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June 18, 2007 / Tony

Chicken Parmigiana

My food hero is Alton Brown and I make a point to make his recipes when I can.  So I made his Pantry-Friendly Tomato Sauce.  Of course, I made some modifications.  In fact, I had to sort of wing it since I didn’t have the recipe right in front of me.  So, I started by sweating the onion and carrots, with salt of course.  Then, I added the drained canned whole tomatoes and stuck them under the broiler so they could roast.  This actually took awhile-longer than I expected.  At the same time, I took the juice from the canned tomatoes, mixed it with some salt, pepper, sherry, basil and thyme (both dried), and then reduced it by half.  After the tomatoes were roasted, I deglazed the pan with some white wine (yes a cheapie, 3 buck chuck).  Then, everything came together and went into the food processor.  It came out chunky (small chunks) because there wasn’t really enough liquid left to make a smooth puree (which was what I was after).  But, I hate adding water to tomato sauce, so I just went with it-it was still a very passable tomato sauce.  It was pleasantly acidic and perhaps could have used just a little bit more sweetness (some sugar maybe).  I may be more aggressive with the onions next time, to try to give the sauce a little less tomato flavor.  If I decide to make it again, I seem to like my other tomato sauce recipes better (please see a future post).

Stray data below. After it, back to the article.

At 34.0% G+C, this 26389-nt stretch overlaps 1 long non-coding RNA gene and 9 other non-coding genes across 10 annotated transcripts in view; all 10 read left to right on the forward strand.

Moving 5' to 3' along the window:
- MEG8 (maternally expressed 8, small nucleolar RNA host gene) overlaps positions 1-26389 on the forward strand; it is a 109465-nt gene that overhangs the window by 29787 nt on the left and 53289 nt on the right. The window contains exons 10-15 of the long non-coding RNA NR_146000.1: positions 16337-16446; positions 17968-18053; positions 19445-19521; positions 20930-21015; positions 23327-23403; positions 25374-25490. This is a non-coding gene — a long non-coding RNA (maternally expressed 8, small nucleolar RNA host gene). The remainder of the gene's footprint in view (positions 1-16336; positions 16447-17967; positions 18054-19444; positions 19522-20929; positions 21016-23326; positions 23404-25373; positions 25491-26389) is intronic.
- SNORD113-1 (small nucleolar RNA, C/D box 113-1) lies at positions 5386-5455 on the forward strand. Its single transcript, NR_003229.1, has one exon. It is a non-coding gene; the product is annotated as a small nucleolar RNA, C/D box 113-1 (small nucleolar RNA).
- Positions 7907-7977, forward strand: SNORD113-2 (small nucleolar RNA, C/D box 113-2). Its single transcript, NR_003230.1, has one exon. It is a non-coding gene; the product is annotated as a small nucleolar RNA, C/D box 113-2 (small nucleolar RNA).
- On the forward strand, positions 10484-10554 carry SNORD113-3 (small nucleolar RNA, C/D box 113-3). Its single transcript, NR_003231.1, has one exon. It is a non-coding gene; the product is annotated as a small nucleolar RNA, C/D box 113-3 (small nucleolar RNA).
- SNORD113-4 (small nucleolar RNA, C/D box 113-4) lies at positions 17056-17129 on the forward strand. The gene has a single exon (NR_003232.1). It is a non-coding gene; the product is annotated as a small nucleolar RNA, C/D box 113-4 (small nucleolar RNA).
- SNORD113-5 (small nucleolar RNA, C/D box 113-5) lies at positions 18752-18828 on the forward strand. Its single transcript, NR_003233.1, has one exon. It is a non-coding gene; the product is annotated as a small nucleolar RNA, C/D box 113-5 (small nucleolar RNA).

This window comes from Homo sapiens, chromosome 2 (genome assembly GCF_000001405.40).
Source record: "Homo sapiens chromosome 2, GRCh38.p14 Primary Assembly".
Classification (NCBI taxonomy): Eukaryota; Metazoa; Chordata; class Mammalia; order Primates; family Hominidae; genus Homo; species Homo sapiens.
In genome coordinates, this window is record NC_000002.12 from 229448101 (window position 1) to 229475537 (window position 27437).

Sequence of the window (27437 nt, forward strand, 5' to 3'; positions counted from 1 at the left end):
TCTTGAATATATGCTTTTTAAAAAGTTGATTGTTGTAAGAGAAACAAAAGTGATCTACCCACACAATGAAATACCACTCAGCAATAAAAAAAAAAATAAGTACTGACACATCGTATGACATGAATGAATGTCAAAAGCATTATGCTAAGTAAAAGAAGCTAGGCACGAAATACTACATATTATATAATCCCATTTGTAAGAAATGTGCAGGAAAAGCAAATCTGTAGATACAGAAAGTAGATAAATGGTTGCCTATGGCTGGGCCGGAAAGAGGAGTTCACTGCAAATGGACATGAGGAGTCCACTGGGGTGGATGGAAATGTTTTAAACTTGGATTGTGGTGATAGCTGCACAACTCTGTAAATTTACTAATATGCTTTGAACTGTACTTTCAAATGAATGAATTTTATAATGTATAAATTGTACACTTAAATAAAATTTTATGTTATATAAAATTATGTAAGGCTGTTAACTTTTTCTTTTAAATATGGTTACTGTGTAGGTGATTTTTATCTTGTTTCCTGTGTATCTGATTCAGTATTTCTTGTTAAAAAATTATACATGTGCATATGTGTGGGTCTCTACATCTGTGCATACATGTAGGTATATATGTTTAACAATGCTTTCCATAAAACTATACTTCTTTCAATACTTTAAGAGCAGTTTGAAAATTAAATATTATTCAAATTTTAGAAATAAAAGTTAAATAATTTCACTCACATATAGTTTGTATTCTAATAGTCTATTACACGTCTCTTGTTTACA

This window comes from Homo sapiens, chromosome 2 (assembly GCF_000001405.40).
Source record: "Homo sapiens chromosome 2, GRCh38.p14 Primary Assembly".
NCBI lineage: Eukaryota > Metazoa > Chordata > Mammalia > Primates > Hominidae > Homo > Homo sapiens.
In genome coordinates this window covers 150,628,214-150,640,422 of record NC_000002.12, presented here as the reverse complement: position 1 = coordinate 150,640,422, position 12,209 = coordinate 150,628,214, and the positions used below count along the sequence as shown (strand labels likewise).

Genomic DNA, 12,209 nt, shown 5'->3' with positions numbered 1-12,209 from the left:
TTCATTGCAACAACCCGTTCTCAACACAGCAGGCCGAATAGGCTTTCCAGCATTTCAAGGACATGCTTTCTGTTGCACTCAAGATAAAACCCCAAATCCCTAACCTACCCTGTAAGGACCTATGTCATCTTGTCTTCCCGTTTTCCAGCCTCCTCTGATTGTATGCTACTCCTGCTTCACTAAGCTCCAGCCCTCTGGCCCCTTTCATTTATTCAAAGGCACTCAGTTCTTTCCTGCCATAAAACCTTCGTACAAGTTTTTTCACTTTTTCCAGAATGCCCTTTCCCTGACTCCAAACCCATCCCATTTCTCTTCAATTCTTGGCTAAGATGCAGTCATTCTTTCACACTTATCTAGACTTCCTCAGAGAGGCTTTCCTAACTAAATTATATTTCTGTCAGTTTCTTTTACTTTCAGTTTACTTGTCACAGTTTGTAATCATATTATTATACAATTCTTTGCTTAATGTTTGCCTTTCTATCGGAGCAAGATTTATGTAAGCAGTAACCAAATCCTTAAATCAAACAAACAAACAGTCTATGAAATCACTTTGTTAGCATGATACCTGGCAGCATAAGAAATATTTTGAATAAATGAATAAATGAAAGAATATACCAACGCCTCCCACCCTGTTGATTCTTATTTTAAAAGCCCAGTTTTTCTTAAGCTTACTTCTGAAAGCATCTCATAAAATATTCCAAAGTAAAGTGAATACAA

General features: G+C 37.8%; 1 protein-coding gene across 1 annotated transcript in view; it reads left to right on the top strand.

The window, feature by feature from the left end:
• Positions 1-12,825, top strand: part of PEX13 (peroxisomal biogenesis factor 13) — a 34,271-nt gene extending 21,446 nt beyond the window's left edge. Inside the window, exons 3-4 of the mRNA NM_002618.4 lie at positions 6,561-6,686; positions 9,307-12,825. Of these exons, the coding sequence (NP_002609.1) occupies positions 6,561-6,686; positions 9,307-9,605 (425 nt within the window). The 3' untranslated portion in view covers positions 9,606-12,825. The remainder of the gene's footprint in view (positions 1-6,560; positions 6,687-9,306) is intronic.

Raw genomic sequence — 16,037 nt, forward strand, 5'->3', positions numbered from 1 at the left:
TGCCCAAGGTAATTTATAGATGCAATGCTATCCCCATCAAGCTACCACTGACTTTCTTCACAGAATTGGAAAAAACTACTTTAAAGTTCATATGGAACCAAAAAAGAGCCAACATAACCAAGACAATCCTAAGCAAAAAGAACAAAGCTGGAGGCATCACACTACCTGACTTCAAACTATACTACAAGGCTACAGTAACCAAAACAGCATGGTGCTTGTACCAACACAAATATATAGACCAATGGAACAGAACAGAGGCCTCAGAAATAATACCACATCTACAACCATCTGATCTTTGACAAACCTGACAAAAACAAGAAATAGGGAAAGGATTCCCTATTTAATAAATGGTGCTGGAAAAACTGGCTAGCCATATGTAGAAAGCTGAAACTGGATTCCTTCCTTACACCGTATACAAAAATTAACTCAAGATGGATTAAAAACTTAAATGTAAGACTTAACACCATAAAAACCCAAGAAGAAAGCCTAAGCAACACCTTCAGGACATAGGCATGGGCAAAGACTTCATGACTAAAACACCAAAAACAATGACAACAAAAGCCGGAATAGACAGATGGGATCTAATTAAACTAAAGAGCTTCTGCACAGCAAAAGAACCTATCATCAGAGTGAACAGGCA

So the sauce was pretty good.  The pasta was spaghetti, of course.  But the real key to Chicken Parmagiana is the chicken.  I like to brine my chicken before breading and I did it.  2 cups of water with about 3 T of kosher salt and 2 T of sugar makes a nice brine, even if all of the salt and sugar do not dissolve.  Maybe I’ll cut back a little next time.  So the chicken was in there about an hour, I probably could have cut that time in half but I kept getting interrupted by the phone while I was cooking.  So, after brining, it was time to pound and bread.  I like my chicken about 5/8 of an inch thick.  Too thin and I think you lose any sense of meatiness chicken can give.  Too thick and the breading will burn before the inside is done unless you do a mixed cooking method of pan-frying and oven-roasting.  But then you’re extending the cooking time unnecessarily without adding any real benefit, especially in the crispness department, which is really the point of breading the chicken anyway.  When I prepped my breading ingredients, however, I found I didn’t have an egg!  Which meant that I could really only do one of the breading steps-the last one with panko bread crumbs and parmesan cheese.  I just had to skip the flour and the egg wash.  Surprisingly, the chicken was still plenty crispy although I am sure I would have had a better crust with all three steps in place.  After that, it just a matter of putting some tomato sauce on the chicken as well as some shredded mozzarella cheese.  A few minutes under the broiler and bingo, you have Chicken Parmagiana. 

Overall, good but not great but considering the obstacles of the night, not a bad effort at all. 


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